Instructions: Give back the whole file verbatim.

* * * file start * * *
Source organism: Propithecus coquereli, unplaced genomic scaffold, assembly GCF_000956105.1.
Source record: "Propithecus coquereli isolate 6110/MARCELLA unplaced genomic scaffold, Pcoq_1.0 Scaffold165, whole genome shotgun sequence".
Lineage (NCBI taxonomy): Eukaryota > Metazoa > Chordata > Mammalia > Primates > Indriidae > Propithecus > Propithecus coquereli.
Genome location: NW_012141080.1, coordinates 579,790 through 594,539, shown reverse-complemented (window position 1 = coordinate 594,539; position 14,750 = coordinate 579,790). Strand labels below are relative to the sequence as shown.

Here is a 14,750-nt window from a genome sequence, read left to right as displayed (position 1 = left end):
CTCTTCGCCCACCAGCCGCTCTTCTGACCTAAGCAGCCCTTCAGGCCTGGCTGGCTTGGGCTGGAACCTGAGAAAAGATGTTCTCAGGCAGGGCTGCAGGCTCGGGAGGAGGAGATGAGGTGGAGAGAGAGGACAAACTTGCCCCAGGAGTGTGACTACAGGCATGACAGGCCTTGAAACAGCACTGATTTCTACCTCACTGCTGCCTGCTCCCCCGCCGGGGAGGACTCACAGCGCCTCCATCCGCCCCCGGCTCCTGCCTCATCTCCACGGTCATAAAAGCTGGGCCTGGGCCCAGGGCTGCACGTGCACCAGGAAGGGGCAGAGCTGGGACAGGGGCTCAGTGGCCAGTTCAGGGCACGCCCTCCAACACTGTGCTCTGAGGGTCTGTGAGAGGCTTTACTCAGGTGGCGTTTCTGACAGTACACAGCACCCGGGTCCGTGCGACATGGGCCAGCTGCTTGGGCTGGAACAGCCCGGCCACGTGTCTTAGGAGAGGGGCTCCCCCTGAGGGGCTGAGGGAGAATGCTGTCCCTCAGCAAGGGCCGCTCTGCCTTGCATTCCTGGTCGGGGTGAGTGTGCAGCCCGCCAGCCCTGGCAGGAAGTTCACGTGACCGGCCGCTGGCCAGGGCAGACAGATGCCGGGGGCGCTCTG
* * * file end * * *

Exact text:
Source organism: Propithecus coquereli, unplaced genomic scaffold, assembly GCF_000956105.1.
Source record: "Propithecus coquereli isolate 6110/MARCELLA unplaced genomic scaffold, Pcoq_1.0 Scaffold165, whole genome shotgun sequence".
Lineage (NCBI taxonomy): Eukaryota > Metazoa > Chordata > Mammalia > Primates > Indriidae > Propithecus > Propithecus coquereli.
Genome location: NW_012141080.1, coordinates 579,790 through 594,539, shown reverse-complemented (window position 1 = coordinate 594,539; position 14,750 = coordinate 579,790). Strand labels below are relative to the sequence as shown.

Here is a 14,750-nt window from a genome sequence, read left to right as displayed (position 1 = left end):
CTCTTCGCCCACCAGCCGCTCTTCTGACCTAAGCAGCCCTTCAGGCCTGGCTGGCTTGGGCTGGAACCTGAGAAAAGATGTTCTCAGGCAGGGCTGCAGGCTCGGGAGGAGGAGATGAGGTGGAGAGAGAGGACAAACTTGCCCCAGGAGTGTGACTACAGGCATGACAGGCCTTGAAACAGCACTGATTTCTACCTCACTGCTGCCTGCTCCCCCGCCGGGGAGGACTCACAGCGCCTCCATCCGCCCCCGGCTCCTGCCTCATCTCCACGGTCATAAAAGCTGGGCCTGGGCCCAGGGCTGCACGTGCACCAGGAAGGGGCAGAGCTGGGACAGGGGCTCAGTGGCCAGTTCAGGGCACGCCCTCCAACACTGTGCTCTGAGGGTCTGTGAGAGGCTTTACTCAGGTGGCGTTTCTGACAGTACACAGCACCCGGGTCCGTGCGACATGGGCCAGCTGCTTGGGCTGGAACAGCCCGGCCACGTGTCTTAGGAGAGGGGCTCCCCCTGAGGGGCTGAGGGAGAATGCTGTCCCTCAGCAAGGGCCGCTCTGCCTTGCATTCCTGGTCGGGGTGAGTGTGCAGCCCGCCAGCCCTGGCAGGAAGTTCACGTGACCGGCCGCTGGCCAGGGCAGACAGATGCCGGGGGCGCTCTG